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ForAllSecure 2021 Predictions: DevSecOps Trends to Expect

vmblog 2021 prediction series 

Industry executives and experts share their predictions for 2021.  Read them in this 13th annual VMblog.com series exclusive.

2021 DevSecOps Trends to Expect

By Jeff Whalen, VP of Product, ForAllSecure

The acceleration of application development has shown no sign of stopping. The result is increasingly complex, interconnected software. These forces are driving organizations to go beyond merely identifying common security errors or protecting against common attack techniques. Increasingly complex applications are calling for the need to anticipate, detect, and respond to new threats. 

Next year we will see development teams embrace new tools that will produce software at scale, while maintaining the integrity and security of their code. 

API attacks bring attention to API risks

There are more than 23,000 public web APIs, and the API market is estimated to be worth $5.1 billion by 2023. APIs bring considerable benefits - including internal interoperability, reduced development time, and extended functionality. As a result, organizations have grown increasingly reliant on this technology, which remains largely untested. 

Third-party software can expose companies to vulnerabilities and weaknesses within software they do not own. Next year organizations will look for tools that will help them better understand how the third-party software behaves with their own APIs. 

The rise of fuzzing to address CI/CD needs: Development speeds and deployment frequencies have only continued to intensify and that will not change in the coming years. In response, developers are turning to Continuous Integration (CI) like automation tools that support building and testing within the SDLC and Continuous Delivery (CD) to orchestrate software production. The CI/CD pipeline constitutes a crucial bridge between the development organization and those consumers who use its products. But digital attackers know that by gaining access to the CI/CD pipeline, they can corrupt the software delivery process.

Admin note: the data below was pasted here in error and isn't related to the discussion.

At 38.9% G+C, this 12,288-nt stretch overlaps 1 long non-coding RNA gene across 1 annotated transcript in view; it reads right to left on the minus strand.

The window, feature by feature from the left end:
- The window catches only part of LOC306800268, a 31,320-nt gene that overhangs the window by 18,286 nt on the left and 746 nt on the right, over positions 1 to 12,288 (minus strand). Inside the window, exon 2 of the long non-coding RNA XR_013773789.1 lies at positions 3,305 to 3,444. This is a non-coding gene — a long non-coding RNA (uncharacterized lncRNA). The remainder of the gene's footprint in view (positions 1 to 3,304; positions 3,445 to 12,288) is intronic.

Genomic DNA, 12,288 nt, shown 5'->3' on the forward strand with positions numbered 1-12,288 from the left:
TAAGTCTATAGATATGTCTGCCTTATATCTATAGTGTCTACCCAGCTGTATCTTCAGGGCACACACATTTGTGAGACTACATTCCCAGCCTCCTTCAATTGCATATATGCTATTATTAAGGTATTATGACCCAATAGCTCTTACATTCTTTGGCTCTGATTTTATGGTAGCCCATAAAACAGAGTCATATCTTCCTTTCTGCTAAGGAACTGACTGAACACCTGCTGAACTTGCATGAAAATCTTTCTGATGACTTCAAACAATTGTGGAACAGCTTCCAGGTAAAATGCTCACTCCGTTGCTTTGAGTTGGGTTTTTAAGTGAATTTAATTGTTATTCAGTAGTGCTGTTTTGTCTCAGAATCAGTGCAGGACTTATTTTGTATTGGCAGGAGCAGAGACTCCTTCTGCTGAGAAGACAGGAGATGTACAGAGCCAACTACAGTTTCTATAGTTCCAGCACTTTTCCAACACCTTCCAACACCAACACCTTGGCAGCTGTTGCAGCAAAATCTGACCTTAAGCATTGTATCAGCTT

Next year we'll see an increasing need for highly accurate and automated security testing techniques. Development teams will look for testing solutions that offer multiple layers of testing -- whether it's unit testing, regression testing, or negative testing -- earlier in the development cycle. 

Rust goes mainstream: This year Rust broke into the TIOBE index top 20 for the first time, but 2021 is the year that Rust will go mainstream. The language will continue to mature and will become a preferred language for new projects at startups and enterprises alike. 

Developers have found that it offers performance without compromising safety. Microsoft, Amazon, Apple, Cloudflare, and many others are transitioning projects to Rust, or selecting it as the language of choice for new projects. While there is always a new hip language (or flavor of the week), Rust's offering is unique and will only grow in popularity. 

Unit testing becomes automated: While unit testing is considered an essential part of detecting and protecting against software bugs, some organizations find the process burdensome. It can also lead to friction associated with regulatory or other compliance, integration challenges with legacy technology, or be viewed as a cost center by more traditional leadership. 

Amid demands to push more testing left, the time is ripe for automation technology to evolve unit testing approaches. Property-based fuzzing -- technologies like fuzzing, combined with property-based testing techniques -- are significantly more effective and efficient than traditional unit testing methods. As organizations see gains from property-based fuzzing, we will see deeper integrations between fuzzing techniques and source code management systems in 2021. 

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About the Author

Jeff Whalen 

Jeff brings more than a dozen years of product experience to ForAllSecure, where he serves as the Vice President of Product Management. An experienced, highly analytical product executive, Jeff's focus is driving ForAllSecure's product strategy and execution. Prior to ForAllSecure, Jeff served as a director of product management at Contrast Security, where he headed up program management as the company grew and secured series B and series C funding rounds. Jeff has a breadth of experience with cybersecurity solutions, previously working at Zscaler Corporation, HP ArcSight, Good Technology and Blue Coat Systems, now part of Broadcom. Prior to his career in cybersecurity, Jeff spent 8 years working in semiconductor engineering at NVIDIA and Transmeta. Jeff holds a BS in Electrical and Computer Engineering from Carnegie Mellon University.

Published Thursday, November 12, 2020 7:30 AM by David Marshall
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